Título/s: | An integrated circuit realization for a piecewise linear function |

Autor/es: | Di Federico, Martín; Jiménez-Fernández, Víctor M.; Julián, Pedro Marcelo; Agamenoni, Osvaldo; Hernández-Martínez, Luis; Samiento-Reyes, Arturo |

Institución: | Universidad Nacional del Sur. Bahía Blanca, AR INTI-Centro de Micro y Nano Electrónica del Bicentenario. CMNB. Buenos Aires, AR Instituto Nacional de Astrofísica, Óptica y Electrónica. INAOE. Puebla, MX |

Editor: | s.e. |

Palabras clave: | Circuitos integrados; Funciones; Variables |

Idioma: | eng |

Fecha: | 2007 |

Ver+/- XII Reunio´n de Trabajo en Procesamiento de la Informaci o´n y Control, 16 al 18 de octubre de 2007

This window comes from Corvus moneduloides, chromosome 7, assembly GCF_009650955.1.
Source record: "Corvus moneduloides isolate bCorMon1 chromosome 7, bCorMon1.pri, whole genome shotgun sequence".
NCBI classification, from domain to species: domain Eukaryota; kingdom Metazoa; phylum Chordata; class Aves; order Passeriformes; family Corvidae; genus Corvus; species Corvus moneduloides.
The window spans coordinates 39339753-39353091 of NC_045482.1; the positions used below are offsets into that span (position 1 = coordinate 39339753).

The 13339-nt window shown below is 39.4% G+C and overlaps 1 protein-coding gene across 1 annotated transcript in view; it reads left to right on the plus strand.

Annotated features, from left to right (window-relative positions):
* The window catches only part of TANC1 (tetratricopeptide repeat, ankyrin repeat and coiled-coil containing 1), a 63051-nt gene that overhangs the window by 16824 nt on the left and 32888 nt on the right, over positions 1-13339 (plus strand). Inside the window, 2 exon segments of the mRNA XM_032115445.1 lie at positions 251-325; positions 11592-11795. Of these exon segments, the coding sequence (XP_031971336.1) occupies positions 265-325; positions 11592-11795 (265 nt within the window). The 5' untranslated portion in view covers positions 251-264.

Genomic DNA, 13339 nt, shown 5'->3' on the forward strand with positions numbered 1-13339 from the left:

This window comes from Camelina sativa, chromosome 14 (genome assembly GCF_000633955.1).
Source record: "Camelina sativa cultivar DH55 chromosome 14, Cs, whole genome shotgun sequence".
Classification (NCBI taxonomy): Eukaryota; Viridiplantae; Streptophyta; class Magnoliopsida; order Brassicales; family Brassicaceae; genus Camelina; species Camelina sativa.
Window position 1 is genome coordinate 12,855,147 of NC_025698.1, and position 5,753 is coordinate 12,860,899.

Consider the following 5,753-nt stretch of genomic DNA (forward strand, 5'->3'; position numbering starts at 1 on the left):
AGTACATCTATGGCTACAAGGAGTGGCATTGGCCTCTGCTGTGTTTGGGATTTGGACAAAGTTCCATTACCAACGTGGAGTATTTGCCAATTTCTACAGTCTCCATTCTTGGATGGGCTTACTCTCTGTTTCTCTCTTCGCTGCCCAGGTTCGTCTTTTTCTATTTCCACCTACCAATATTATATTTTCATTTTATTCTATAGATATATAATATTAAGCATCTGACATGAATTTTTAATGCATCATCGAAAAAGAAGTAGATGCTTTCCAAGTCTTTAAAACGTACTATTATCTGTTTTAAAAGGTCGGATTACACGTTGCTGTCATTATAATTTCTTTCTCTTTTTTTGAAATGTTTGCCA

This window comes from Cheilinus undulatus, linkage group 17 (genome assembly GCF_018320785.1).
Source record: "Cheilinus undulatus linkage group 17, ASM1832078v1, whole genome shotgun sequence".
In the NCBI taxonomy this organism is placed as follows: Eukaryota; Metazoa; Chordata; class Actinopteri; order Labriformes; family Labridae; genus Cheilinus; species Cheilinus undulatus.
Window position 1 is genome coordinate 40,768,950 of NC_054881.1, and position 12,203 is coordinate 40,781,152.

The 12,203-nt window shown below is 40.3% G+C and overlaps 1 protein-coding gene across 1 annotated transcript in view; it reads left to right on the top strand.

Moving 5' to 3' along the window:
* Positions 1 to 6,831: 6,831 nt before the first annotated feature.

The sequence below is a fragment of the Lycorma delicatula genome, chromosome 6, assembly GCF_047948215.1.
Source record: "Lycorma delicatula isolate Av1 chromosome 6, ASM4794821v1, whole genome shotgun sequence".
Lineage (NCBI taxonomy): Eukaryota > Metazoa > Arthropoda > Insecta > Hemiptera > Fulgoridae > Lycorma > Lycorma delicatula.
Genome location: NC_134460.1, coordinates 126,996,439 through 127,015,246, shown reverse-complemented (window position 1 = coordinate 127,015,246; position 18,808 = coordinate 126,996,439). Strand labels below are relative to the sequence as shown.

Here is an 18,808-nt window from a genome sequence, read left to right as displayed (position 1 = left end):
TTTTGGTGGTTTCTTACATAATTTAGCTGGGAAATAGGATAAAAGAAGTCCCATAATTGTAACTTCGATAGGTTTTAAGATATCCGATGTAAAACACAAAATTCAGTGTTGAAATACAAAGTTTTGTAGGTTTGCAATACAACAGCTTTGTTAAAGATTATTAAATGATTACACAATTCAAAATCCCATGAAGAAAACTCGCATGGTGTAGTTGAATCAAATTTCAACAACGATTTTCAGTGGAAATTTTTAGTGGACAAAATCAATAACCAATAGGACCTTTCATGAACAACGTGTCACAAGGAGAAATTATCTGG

An integrated circuit realization for a piecewise linear function Martı´n Di Federico, Vı´ctor M. Jime´nez-Ferna´ndez, Pedro Marcelo Julia´n and Osvaldo Agamenoni† Luis Herna´ndez-Matı´nez and Arturo Sarmiento-Reyes‡ †Universidad Nacional del Sur, Bahı´a Blanca, Argentina mdife@uns.edu.ar ‡Instituto Nacional de Astrofı´sica, ´Optica y Electro´nica, Me´xico. luish@inaoep.mx Abstract— In this paper we present an integrated circuit (IC) realization for a three dimensional piece- wise linear (PWL) function. The IC is designed and fabricated in a standard CMOS 0.5 µm technology. It includes three analog or 8 bit-coded inputs. The out- put of the circuit is a digital word with 8-bit precision which represents the value of the PWL function at the three-dimensional input. Programmability is consid- ered in the chip architecture. The PWL function is programmed in an external 4kB RAM memory ad- dressed by a 12-bit word. Keywords— Piecewise linear function, inte- grated circuit realization, circuit architecture I Introduction In recent papers [1], [2] two different (analog and mixed- signal,respectively) implementations of the PWL approx- imation technique proposed by Julia´n et al. has been pro- posed. In particular, the circuit architecture proposed in [2] provides a piecewise-linear inputs-output relationship based on a weighted sum of the so-called α-functions which are defined over a domain partitioned by simplices. Each α-function is of a local nature, since it is different from “0” only over a reduced number of simplices of the domain. As a consequence, the value of the approximate PWL function can be obtained, for any n-dimensional input vector x, by combining a limited subset of the basis functions weighted by their corresponding coeffi- cients [3], [4]. Then all basis functions perform basically the same operation and the difference between two basis functions is that they operate over two different regions of the domain. Therefore, the evaluation can be done using only one function circuit block and an algorithm to shift the inputs [5], [6], [7]. For every evaluation point, all nonzero basis functions need to be evaluated, weighted and added. This principle has been considered in the ar- chitecture of the IC presented in this paper. II Mathematical background Let us consider a domain S subdivided with a simplicial partition H using a grid step δ. It produces a set of vertices Vs = {v ∈ Rn : vi = −1 +mi × δ, i = 1, · · · , n} (1) where 0 ≤ mi ≤ m, and m × δ = 2. The grid step δ is the size of the division on every coordinate axis. Also, let us consider a family of PWL functions defined over the simplicial partition. It constitutes a linear vector space PWLH(S) whose dimension is q = (m+ 1)n. Any function F ∈ PWLH [S] can be expressed in vecto- rial form as F (x) = cTΛ(x) (2) where c ∈ Rq is the so called vector of parameters, Λ = [α1, · · · , αq], and αi, for i = 1, · · · , q, is a PWL basis function. In the formulation under consideration, each basis function αi ∈ PWLH [S] is defined as αi(vj) = { 1, if i = j 0, if i = j } (3) where vj ∈ VS , for every i = 1, · · · , q. It has been shown in [5], that any point x ∈ S can be decomposed as x = r∑ l=1 µilvil (4) where the terms in the expansion satisfy 0 ≤ µil ≤ 1, vil ∈ VS , for every l = 1, · · · , r, with r = n + 1, and∑r il µil = 1. Also in [5], it has been proved, that any function of the basis given by (3) satisfies{ αi(x) = µil , for l = 1, · · · , r αp(x) = 0, for p = {i1, · · · , ir} } (5) where x ∈ S is a point in the form of (4). The evaluation of function (2) at a point (4) gives a result F (x) = q∑ i=1 ciαi ( r∑ l=1 µilvil ) (6) As F is linear inside simplex S i, then F (x) =∑q i=1 ci ∑r l=1 µilαi(vil ), and after exchanging the sumation terms, we have F (x) = r∑ l=1 µil q∑ i=1 ciαi(v)il (7) XII Reunio´n de Trabajo en Procesamiento de la Informaci o´n y Control, 16 al 18 de octubre de 2007